The benefits of cloud computing have been presented and discussed in every venue available to the IT and business communities. Cost effectiveness, and greater IT (and therefore business) agility and flexibility are the high level advantages. Everyone wants those benefits, of course, and many organizations have to some degree achieved them through some level and type of cloud implementation. Others are still determining when and how to "go cloud", moving first to understand their "cloud readiness", and of course attempting to get a handle on future growth and IT's ability to support it.
To be sure, all organizations share common questions that must be answered before moving forward with any IT initiative. These questions, which relate to IT/business alignment, security and compliance issues, application performance, and control over assets, are particularly important for the cloud, since in many cases it involves relocating often highly strategic assets outside the confines of company walls. Midmarket companies are no exception, but because of size, current IT footprints, staffs and budgets, and other considerations, the answers to the questions, and the resulting implementation paths, may look somewhat different from those chosen by their large enterprise counterparts.
The question then becomes: How does a midmarket company determine its path to the cloud? One size will not fit all, but there are some important commonalities that midmarket companies share.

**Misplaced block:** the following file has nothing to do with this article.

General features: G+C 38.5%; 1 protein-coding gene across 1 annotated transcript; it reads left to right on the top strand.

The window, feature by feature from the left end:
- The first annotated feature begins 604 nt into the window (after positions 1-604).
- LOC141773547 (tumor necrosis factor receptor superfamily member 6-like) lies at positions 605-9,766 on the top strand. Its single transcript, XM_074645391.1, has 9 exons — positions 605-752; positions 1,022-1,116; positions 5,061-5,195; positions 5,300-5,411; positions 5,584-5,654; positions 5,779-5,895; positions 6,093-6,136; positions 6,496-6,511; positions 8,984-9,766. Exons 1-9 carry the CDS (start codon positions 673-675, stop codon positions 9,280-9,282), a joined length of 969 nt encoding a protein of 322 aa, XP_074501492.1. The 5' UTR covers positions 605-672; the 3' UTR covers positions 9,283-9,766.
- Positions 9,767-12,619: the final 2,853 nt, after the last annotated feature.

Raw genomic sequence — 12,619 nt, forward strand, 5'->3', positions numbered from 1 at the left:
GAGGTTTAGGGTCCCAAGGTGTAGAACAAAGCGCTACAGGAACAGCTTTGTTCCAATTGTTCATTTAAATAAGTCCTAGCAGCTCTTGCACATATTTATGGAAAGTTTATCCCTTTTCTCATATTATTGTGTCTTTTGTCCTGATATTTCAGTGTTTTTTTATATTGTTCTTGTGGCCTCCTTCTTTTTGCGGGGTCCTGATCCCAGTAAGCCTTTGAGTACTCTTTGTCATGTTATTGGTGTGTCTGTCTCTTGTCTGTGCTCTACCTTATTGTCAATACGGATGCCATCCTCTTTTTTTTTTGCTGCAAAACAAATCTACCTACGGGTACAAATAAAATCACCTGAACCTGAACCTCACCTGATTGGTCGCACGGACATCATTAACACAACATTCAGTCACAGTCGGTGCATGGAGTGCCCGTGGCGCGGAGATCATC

Which Cloud is Right for You?
One of the high level cloud decisions that must be made deals with the architecture itself. Today, many large enterprises have moved forward with private clouds. Simply put, a private cloud is one that is implemented internally, but utilizing the technologies and approaches (virtualization, provisioning, and others) from which cloud advantages derive. For many enterprises, private clouds have been a good first step because they maintain internal control over assets, business processes, and security. By definition, they reside within a single enterprise. For larger, geographically dispersed organizations with highly diverse IT assets, creating this internal cloud can be challenging, but many of them have already begun implementing virtualization across the enterprise and therefore are in many cases well on their way.
For midmarket companies, factors such as geographic spread and disparate technologies may not yet be of great importance. In fact, from a ROI standpoint, many midmarket companies will find it more cost effective to choose a public cloud. Midmarket organizations often have less stringent requirements for unique functionality, making it easier to leverage external cloud providers who offer many core functions to large segments of their clientele but can also host and integrate company- specific services. The cost evaluation shifts from quantifying the advantages of virtualization, consolidation and automated provisioning on an internal infrastructure to the comparative costs on utilizing external cloud-based services on an on-demand basis. Paying only for what you use when you use it via a public cloud can afford major cost benefits to midmarket firms.